Saturday, June 6, 2009

Musing on Specialized Transit Strikes

Kingston is on day 52 of the Access Bus strike and the majority of their 3,600 registered passengers are literally stranded in their homes.

I find it shocking that in last Tuesday's city council meeting the mayor made it abundantly clear that the city could do nothing to resolve this. They cannot get involved in a labour dispute.

This means that, other than the city having a partially accessible city bus service, people with disabilities have no way to get out of their homes for anything. They can't get out for medical appointments or to any of the other things that most people are able to take for granted. The accessible taxi's in Kingston were taken off the road in 2004 when the vehicles got too old, and they were never replaced.

In trying to find a resolve I remembered that Ottawa had a Para Transpo strike many years ago so I decided to do some searching to see how they coped. I was hoping to find tips which woud help us to get our service restored.

What I found was that Ottawa passengers at least had a few more options than the passengers in Kingston. Para Transpo was still able to provide service to those who needed to get to medical appointments, all medical appointments, not just to dialysis and they had accessible taxi's, 40% of their city buses accessible, and a much more supportive network of volunteers and non-profits to help those who had a disability. Kingston has very little of this.

With only one or two non-unionized managers at Access Bus with a valid class B license to legally drive the bus, the service has had to restrict themselves to only providing service for dialysis passengers. Management tried to negotiate an agreement, when the strike first went out, where one or two drivers would continue to drive so service could still be provided to those who were in need of transportation to medical appointments but the drivers and the CAW refused.

What makes it even more frustrating is the CAW, the union who is representing the bus drivers, have taken out radio ads to apologize to the passengers for the strike and then ask them to lobby their city councillor to get the buses back on the road. The thing is, this is wrong information. Under the Ontario Labour Law, the only level of government who can apply pressure to restore service is the province. This leaves the disabled citizens of Kingston in one heck of a spot. There is no end in sight because the two sides have stopped talking.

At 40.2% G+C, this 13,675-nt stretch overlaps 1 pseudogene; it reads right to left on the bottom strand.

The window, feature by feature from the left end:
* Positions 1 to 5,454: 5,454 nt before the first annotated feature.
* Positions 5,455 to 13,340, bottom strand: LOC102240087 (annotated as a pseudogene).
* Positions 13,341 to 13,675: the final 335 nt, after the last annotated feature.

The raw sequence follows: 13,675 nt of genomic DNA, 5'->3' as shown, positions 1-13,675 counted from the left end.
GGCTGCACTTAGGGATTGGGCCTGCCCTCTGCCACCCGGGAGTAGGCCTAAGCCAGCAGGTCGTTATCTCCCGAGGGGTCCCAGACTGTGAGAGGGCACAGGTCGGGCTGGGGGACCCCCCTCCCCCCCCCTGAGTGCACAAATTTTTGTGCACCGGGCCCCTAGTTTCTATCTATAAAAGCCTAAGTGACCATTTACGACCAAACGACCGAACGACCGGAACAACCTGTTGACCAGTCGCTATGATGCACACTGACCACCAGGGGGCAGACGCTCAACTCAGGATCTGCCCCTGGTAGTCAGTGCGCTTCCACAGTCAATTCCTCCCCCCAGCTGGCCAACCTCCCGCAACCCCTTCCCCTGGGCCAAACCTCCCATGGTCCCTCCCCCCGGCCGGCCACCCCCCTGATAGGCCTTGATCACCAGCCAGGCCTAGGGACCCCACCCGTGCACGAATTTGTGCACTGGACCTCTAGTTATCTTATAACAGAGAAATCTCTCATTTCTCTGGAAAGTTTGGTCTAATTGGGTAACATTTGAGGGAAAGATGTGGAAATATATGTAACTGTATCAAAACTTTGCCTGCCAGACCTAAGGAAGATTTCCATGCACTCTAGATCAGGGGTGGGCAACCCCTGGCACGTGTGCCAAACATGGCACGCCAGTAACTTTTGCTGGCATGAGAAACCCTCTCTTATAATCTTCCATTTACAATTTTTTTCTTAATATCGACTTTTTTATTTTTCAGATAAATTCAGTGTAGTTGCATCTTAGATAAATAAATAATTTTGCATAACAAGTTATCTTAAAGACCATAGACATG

The disabled citizens of Kingston are being held hostage in their homes while the drivers take strike action to increase their personal level of comfort on the job. I wonder how they would feel if they had a disability and had no way to get out of their home for days and weeks on end? I doubt they would accept it because it is for lack of a lunch room that this whole thing got started in the first place.

To read more about the Ottawa Para Transpo strike, please read:

Resolution too late for Para Transpo users


Important information for Para Transpo customers

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1 comment:

stephenn richardsonn said...

I wonder how they would feel if they had a disability and had no way to get out of their home for days?

Kingston Centre for Independent Living provide a range of services to ensure that disabled people who live, work or study in Kingston are able to lead independent lives.